John Gillis, chairman of the Gloucester Preservation Foundation, explained that Preservation Virginia, long known as the Association for the Preservation of Virginia Antiquities, obtained the cottage in 1968 from the Medical Society of Virginia, which acquired it in 1926 and restored it the next year.
For years the birthplace of the famous physician was under the stewardship of the Joseph Bryan Branch of APVA; Gillis, who is also director of that group, said the branch is no longer active.
Walter Reed, medical hero who discovered that mosquitoes transmit yellow fever, was born at the cottage in 1851. His father, the Rev. Lemuel Reed, was a Methodist minister serving at nearby Bellamy Methodist Church.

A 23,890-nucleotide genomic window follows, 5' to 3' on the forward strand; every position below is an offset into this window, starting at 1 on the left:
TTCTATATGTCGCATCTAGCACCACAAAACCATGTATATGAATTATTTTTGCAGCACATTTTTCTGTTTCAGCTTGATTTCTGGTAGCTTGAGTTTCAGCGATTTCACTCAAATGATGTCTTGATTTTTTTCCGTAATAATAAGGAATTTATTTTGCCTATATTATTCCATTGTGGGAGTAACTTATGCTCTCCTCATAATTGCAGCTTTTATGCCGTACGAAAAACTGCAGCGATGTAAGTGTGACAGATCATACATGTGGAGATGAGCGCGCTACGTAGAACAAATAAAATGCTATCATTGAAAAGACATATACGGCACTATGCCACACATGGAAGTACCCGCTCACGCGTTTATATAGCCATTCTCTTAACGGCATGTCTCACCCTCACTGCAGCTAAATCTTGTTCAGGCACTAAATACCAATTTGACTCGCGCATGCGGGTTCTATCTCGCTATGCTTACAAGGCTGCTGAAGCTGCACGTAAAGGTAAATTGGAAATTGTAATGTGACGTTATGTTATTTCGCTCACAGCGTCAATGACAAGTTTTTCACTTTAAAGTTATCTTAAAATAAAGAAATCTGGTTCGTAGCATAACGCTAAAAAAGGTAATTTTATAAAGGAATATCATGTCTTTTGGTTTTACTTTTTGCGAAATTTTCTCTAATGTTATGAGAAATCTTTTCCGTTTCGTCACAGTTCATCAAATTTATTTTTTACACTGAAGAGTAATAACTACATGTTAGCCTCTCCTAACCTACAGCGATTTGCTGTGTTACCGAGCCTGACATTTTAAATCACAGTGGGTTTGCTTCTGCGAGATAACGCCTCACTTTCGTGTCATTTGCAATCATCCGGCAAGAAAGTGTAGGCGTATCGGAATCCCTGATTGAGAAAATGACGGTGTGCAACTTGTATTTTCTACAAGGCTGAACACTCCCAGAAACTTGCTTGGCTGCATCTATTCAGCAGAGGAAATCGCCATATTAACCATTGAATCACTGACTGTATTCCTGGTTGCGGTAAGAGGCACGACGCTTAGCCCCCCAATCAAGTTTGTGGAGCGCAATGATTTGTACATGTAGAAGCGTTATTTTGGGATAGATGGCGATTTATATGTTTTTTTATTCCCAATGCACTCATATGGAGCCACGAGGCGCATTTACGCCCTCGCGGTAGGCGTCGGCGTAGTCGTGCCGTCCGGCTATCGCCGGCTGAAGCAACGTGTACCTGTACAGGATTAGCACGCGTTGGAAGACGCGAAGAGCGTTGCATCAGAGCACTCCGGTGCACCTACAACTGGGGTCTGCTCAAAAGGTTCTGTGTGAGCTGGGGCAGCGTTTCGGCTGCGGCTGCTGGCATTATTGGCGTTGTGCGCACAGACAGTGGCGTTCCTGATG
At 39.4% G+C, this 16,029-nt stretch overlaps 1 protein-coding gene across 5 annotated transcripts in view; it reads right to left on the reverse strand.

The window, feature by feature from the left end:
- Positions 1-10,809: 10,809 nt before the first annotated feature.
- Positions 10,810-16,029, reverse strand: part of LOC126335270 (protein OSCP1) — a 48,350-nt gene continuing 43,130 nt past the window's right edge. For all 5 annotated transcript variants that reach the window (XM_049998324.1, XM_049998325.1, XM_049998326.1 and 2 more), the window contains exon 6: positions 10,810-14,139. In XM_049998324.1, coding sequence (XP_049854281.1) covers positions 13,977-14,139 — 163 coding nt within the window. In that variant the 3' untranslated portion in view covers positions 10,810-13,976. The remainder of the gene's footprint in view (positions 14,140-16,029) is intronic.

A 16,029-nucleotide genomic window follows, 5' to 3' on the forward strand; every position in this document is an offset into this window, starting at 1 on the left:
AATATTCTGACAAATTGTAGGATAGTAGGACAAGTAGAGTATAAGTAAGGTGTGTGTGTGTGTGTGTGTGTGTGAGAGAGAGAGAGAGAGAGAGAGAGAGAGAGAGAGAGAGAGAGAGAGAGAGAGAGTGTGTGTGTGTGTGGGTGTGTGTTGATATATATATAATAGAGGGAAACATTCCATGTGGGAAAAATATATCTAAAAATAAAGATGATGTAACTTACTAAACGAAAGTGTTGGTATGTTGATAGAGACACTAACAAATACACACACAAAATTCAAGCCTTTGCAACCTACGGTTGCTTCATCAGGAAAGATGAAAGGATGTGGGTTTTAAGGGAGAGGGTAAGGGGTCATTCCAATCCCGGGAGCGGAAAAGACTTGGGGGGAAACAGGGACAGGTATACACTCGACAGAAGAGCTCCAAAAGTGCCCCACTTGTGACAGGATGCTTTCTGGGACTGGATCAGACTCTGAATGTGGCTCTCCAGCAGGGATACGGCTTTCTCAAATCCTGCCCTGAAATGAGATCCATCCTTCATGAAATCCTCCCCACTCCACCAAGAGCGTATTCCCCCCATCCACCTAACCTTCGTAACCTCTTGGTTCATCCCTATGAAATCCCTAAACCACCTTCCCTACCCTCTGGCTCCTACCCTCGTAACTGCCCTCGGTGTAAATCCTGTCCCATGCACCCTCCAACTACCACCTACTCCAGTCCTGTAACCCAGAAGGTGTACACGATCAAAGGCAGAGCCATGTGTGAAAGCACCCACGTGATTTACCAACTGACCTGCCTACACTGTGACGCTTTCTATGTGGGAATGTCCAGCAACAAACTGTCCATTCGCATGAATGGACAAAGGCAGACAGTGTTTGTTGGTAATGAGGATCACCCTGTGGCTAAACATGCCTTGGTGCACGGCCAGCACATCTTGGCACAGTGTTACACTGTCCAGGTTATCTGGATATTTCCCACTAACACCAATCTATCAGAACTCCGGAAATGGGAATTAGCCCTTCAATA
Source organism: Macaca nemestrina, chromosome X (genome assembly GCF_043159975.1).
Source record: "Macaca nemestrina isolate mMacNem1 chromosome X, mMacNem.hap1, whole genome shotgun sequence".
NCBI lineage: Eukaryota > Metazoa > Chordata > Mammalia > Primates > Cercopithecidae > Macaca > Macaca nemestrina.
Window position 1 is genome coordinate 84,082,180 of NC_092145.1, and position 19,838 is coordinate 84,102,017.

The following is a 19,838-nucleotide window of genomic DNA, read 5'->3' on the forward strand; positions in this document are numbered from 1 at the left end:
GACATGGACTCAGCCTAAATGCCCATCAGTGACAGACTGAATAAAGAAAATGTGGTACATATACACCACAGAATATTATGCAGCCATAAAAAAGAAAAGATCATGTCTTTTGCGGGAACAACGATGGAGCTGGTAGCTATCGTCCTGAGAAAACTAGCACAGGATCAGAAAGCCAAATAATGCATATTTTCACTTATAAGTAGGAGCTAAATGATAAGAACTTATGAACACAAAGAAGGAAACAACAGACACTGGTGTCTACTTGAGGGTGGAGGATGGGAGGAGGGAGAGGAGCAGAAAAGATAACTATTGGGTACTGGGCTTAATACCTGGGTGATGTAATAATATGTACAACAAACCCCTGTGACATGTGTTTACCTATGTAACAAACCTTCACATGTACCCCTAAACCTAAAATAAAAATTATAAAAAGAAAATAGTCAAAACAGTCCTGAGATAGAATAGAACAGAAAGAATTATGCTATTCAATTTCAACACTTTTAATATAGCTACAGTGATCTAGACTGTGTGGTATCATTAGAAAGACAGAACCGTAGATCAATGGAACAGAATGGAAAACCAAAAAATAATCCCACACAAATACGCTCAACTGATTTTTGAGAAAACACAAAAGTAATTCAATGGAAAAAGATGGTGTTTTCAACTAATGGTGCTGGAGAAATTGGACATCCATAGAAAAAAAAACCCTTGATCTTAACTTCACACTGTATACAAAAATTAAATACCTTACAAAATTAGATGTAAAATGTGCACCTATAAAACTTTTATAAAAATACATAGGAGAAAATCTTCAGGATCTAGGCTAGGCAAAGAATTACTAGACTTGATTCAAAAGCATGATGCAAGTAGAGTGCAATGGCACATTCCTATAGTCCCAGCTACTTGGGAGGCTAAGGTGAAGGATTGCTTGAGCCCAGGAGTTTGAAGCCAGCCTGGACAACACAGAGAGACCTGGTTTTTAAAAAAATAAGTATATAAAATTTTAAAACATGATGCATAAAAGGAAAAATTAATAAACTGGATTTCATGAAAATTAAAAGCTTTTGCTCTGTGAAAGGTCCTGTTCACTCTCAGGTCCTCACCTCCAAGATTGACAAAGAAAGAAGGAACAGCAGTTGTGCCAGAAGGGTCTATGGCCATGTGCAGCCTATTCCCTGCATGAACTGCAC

The family later moved to Charlottesville, where Walter entered the University of Virginia Medical School, completing its course at age 18 as its youngest graduate.
After further study at Bellevue Hospital in New York City, Reed received an additional medical degree. He joined the Army Medical Corps and with his wife Emilie Lawrence traveled the western frontier for more than 15 years. Reed was subsequently assigned to Cuba where, in 1898 during the Spanish-American War, he determined the cause of typhoid fever which was rampant in Army camps.